You Were Never Lovelier makes my heart sing in a way that few movies do. It is just an absurdly charming film, which makes its portrayal of Maria and its exploration of her romantic ideal even more intriguing to me. Films that are considered “fluff,” breezy confections with silly plots and questionable logic, are the kind of the cinema I live for because there is always something beneath that glorious, goofy, sunny exterior that is worth examining. You Were Never Lovelier is as conventional as they come — for one thing, Maria’s story revolves only around romance while Robert gets a subplot about wrangling a job from Acuña — but Maria’s ability to negotiate the patriarchal restraints of her father and assert her complexity represents the unexpectedly and weirdly feminist ways in which classic Hollywood could operate. There are always going to be limitations there, but if you look close enough, there are also moments of victory.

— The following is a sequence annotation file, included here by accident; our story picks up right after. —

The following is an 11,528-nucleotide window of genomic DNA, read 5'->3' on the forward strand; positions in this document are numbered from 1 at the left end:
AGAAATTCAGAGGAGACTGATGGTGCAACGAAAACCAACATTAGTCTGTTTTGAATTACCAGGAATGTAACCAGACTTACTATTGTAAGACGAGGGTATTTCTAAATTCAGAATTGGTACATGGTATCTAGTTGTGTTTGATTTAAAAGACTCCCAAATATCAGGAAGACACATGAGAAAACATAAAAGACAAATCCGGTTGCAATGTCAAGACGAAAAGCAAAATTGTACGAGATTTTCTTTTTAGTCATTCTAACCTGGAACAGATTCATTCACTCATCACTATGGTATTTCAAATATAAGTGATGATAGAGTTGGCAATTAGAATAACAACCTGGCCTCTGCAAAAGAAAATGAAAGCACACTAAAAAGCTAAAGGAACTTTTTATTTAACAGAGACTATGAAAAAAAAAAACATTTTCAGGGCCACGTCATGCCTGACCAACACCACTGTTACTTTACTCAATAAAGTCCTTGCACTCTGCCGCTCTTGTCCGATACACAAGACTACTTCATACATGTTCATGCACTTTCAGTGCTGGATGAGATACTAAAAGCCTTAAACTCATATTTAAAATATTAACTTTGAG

And with any luck, those moments will look as divine as Rita Hayworth dancing in the moonlight with a bewitched Fred Astaire.
To hear more about You Were Never Lovelier, check out A Place for Film: The IU Cinema Podcast‘s latest episode! Co-hosts David Carter and Elizabeth Roell speak with guest Emma Kearney about the film as part of the podcast’s excellent summer series on movie musicals, which so far has included West Side Story, In the Heights, and Bells are Ringing.
IU Cinema previously screened the Astaire classic Top Hat in 2017 and Hayworth’s Gilda in 2019 as part of the City Lights Film Series. It also screened the Hayworth-Gene Kelly musical Cover Girl in 2018 for the Sunday Matinee Classics series.
Michaela Owens is thrilled to be the editor of A Place for Film, in addition to being IU Cinema’s Publications Editor. An IU graduate with a BA in Communication and Culture and an MA in Cinema and Media Studies, she has also been a volunteer usher at IU Cinema since 2016. She never stops thinking about classic Hollywood, thanks to her mother’s introduction to it, and she likes to believe she is an expert on Katharine Hepburn and Esther Williams.